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Mental Health

The Dangers of Self-Diagnosing Mental Health

With the growing rise in awareness and information on the subject of mental health comes the dangerous possibility of misinformation through online sources. Read on to know why Google shouldn’t be consulted every time.

Nov 21, 2023

4 min read

Written by Geeta  Rao
Medically Reviewed by 

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A pensive woman sits in the shadows with her hand on her head, looking despondent

The entire spectrum of mental health, from mental wellbeing to mental disorder, is now important enough for the declaration of a World Mental Health Day, a day for us to stop and acknowledge that mental health needs attention.

The focus on mental health and the need to normalise the conversation have certainly had a positive impact. On the flip side, it has also led to rampant self-diagnosis. Ok, everyone goes down the search rabbit hole. 

Still, there is the danger of diagnosing ourselves with mental illnesses and disorders which may or may not exist or have causes that could be physical, nutritional, or even a hormonal imbalance. 

For example, a vitamin B deficiency or thyroid imbalance can mimic symptoms of mild depression.

Sometimes, admiration for a beloved icon, a sports star or Bollywood star who has come out bravely to acknowledge their struggles with mental health can lead to identification with their symptoms or struggle. Yes, you feel you have similar issues, but even if you do, your triggers may not be the same. Remember, the stars always urge you to seek help, not self-diagnose.

Why a professional diagnosis is critical to understanding and acting on your mental health

Clinical depression, personality disorders, eating disorders, psychotic disorders, obsessive-compulsive disorders, and PTSDs are just some mental disorders we hear about, and they need to be diagnosed and treated in the medical world.  However, initial symptoms may not present themselves as red flags unless you are an expert, and herein lie the risks of self-diagnosing mental health disorders.

“A professional diagnosis looks at a cluster of signs and symptoms, their duration, their impact on psychosocial functioning in daily life to evaluate its seriousness.” says Dr Lakshmi Sankaran, PhD, Community Mental Health Specialist and Deputy Director at BALM (Banyan Academy for Leadership In Mental Health)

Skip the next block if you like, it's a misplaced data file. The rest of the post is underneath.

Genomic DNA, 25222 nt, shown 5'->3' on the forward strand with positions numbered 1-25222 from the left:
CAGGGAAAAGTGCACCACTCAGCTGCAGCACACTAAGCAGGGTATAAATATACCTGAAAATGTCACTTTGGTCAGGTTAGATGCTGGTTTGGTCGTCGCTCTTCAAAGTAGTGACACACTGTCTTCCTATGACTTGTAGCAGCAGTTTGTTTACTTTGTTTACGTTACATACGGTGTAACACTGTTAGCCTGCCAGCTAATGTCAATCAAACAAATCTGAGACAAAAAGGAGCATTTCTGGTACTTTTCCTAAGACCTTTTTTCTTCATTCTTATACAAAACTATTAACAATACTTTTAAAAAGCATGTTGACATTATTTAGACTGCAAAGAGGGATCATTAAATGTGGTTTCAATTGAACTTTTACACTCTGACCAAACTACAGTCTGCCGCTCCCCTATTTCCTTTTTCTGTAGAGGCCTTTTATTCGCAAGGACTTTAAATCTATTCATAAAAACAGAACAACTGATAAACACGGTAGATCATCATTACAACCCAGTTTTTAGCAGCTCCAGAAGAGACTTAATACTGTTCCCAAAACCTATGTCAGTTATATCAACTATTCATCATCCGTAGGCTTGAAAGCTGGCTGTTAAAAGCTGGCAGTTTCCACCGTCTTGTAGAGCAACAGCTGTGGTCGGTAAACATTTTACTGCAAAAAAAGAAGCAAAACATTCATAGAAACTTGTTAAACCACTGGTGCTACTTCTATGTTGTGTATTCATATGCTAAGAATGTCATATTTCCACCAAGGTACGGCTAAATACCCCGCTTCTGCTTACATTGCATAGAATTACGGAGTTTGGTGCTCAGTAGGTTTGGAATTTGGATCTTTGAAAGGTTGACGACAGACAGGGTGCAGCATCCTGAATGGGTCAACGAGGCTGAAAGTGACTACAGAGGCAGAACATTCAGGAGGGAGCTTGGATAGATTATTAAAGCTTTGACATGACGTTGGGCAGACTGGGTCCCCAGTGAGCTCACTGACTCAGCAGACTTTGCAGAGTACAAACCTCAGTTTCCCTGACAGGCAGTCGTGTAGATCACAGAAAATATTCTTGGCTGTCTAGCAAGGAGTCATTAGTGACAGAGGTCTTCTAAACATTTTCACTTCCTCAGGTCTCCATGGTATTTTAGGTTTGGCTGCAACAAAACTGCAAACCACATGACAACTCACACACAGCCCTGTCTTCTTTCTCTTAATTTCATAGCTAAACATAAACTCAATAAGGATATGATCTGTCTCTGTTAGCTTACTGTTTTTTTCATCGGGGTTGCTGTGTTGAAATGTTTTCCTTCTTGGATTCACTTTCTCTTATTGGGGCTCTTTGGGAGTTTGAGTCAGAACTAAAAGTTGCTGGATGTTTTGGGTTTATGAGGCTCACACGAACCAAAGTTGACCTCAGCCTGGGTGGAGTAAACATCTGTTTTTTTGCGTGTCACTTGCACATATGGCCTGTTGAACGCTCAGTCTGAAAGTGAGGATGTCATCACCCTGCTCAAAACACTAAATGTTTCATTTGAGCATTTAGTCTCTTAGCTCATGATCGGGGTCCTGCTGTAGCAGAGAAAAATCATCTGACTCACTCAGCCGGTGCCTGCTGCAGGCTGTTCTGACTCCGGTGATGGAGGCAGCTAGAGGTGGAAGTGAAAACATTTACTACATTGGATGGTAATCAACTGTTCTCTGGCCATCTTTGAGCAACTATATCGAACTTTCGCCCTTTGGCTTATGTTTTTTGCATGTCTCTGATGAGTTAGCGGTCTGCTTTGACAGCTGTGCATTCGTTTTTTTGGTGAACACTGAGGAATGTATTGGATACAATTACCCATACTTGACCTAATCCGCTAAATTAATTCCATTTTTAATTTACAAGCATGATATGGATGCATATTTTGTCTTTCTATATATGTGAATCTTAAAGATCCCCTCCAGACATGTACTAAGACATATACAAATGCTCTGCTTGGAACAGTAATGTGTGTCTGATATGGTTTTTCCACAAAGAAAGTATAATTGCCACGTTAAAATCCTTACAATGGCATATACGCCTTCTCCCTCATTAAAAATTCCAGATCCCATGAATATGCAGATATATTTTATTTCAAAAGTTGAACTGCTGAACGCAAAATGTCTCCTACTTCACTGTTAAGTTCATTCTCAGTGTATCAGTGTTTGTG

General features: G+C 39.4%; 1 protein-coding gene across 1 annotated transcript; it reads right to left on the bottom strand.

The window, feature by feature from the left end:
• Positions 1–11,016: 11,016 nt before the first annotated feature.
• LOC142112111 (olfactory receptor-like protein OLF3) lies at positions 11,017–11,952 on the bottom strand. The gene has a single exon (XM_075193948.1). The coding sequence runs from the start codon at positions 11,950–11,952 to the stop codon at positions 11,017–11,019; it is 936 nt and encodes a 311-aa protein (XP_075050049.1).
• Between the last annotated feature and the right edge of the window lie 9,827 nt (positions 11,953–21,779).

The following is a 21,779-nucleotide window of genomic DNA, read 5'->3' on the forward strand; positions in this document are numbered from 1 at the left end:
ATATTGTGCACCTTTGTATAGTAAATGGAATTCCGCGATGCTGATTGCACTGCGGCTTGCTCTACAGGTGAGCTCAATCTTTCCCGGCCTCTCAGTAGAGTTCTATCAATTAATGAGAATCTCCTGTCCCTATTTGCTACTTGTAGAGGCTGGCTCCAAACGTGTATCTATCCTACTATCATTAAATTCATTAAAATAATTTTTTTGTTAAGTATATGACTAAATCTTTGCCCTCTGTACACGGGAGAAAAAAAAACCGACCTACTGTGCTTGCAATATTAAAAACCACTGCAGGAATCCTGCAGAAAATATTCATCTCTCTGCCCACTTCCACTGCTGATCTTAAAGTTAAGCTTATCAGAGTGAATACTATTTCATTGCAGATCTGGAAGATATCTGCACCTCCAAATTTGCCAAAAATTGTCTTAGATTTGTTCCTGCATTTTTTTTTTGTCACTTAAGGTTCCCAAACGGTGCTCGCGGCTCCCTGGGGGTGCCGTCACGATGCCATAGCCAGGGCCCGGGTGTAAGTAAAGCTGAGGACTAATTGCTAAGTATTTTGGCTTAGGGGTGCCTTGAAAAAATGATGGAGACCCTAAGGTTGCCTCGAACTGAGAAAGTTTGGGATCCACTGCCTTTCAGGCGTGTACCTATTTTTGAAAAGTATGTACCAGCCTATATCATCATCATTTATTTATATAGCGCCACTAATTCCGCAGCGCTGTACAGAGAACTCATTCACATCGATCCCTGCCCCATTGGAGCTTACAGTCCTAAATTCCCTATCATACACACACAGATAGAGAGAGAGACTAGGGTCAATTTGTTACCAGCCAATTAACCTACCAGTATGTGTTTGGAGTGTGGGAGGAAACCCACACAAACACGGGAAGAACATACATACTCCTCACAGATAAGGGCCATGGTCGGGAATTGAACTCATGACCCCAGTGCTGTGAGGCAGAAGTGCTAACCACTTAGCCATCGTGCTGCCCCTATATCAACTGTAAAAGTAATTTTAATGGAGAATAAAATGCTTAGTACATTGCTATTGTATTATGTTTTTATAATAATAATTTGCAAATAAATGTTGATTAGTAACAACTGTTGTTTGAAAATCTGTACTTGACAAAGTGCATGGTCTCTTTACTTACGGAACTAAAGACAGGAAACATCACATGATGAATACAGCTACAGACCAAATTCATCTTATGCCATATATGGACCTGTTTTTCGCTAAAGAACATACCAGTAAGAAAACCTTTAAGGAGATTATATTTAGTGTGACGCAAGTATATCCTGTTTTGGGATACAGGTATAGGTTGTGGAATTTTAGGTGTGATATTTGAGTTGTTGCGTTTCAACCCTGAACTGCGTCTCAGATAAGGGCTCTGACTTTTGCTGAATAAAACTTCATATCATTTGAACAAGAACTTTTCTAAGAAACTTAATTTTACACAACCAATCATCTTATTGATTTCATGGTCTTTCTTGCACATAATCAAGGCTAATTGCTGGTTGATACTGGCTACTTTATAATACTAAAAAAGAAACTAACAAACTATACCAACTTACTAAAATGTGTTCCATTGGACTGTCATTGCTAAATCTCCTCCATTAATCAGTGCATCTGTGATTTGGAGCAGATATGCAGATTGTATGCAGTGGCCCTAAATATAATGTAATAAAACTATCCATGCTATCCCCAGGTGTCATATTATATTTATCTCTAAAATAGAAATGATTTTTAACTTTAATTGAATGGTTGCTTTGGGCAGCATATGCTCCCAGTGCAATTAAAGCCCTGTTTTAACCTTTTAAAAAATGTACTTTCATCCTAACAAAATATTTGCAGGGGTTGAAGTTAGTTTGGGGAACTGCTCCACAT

Cyberchondria, the net version of hypochondria, leads you to believe you have health issues when you read about them. It also results in what an article on calls the “scrolling echo chamber”; the more you search for a topic, the more search engines will throw the topic back at you, making you feel your diagnosis is correct and serious.

There are other things that contribute to easy diagnosis—‘Five signs you are depressed”-kind of pop quizzes or listicles in magazines that also come with quick fix ‘cures’ that usually include yes, yoga, meditation and exercise.

“Sometimes", says Sankaran, “you can self-diagnose and stay stuck with coping strategies – pray, exercise, meditate, yoga, even substance usage when there is a solution and correct diagnosis at hand and medication if required through the help of a professional. This reduces anxiety and helps you plan forward.” 

Blog quote

Self-diagnosis is a form of having some control and certainty in an otherwise fragile world.

Micky Bhatia, Training and Supervising Analyst with PTRC (Psychoanalytic Therapy and Research Centre)

 A search for answers by itself is not a bad thing. It can be reassuring. Feeling that something is off kilter, that you are not yourself, reflects an intuitive understanding and a degree of awareness of what is happening in your head— something only you know. “Self-diagnosis,” says Micky Bhatia, Training and Supervising Analyst with PTRC (Psychoanalytic Therapy and Research Centre ), “is a form of having control and some form of knowing and certainty in an otherwise fragile world.” 

What are the safest ways to avoid the dangers of self-diagnosing mental illness?

Read but with restraint

Yes, the mental health conversation has opened up. Search, read, and be aware of what you are going through. But validate it with a mental health professional. Self-diagnosing mental illness can also be a misdiagnosis or put you into denial.

Consult with a professional

Start with a simple consultation—with a counsellor, a clinical psychologist or a psychiatrist. An expert opinion from a qualified mental health professional is the best option.

A clinical psychologist is someone who has a Master's degree in Psychology and also an M.Phil in Clinical Psychology recognised by the Rehabilitation Council of India. A psychiatrist with an MBBS degree and an MD or DNB in Psychiatry could lead to solutions you hadn’t even considered. 

Medically reviewed by:

Dr B. S. Mahesh, Clinical Psychologist

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